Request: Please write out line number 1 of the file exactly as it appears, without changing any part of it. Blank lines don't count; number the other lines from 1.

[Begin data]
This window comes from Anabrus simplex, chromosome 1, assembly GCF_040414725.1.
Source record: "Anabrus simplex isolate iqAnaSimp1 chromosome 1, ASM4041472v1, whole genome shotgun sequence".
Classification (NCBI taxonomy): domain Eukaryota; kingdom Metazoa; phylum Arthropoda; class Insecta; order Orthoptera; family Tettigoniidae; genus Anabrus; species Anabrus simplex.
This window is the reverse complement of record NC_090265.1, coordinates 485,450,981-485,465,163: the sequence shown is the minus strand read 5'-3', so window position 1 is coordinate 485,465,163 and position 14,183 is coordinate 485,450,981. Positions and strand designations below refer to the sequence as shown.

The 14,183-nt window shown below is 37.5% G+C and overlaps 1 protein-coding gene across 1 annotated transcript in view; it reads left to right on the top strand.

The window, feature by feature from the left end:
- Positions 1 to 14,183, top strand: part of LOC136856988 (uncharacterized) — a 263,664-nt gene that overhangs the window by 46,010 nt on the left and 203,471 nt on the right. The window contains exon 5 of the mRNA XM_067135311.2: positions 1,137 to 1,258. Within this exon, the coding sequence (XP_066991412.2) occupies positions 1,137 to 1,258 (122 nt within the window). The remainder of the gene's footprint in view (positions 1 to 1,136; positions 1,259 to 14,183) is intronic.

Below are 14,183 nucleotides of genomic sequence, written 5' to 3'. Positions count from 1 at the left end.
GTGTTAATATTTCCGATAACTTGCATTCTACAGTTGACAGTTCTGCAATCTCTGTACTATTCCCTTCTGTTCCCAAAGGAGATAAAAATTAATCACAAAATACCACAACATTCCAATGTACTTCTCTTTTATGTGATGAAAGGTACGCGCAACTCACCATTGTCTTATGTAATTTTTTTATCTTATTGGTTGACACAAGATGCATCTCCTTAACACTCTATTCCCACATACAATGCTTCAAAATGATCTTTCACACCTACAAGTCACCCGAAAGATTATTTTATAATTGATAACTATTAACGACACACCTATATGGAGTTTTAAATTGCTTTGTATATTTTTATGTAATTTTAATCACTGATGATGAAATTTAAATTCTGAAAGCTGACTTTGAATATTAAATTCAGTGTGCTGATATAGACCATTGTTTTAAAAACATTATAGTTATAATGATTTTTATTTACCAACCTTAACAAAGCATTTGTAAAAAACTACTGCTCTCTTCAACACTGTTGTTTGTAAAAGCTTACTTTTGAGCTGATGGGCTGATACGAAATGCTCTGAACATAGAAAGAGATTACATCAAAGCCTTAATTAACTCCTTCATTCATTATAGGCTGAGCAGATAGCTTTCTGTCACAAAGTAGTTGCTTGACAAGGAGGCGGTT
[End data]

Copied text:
This window comes from Anabrus simplex, chromosome 1, assembly GCF_040414725.1.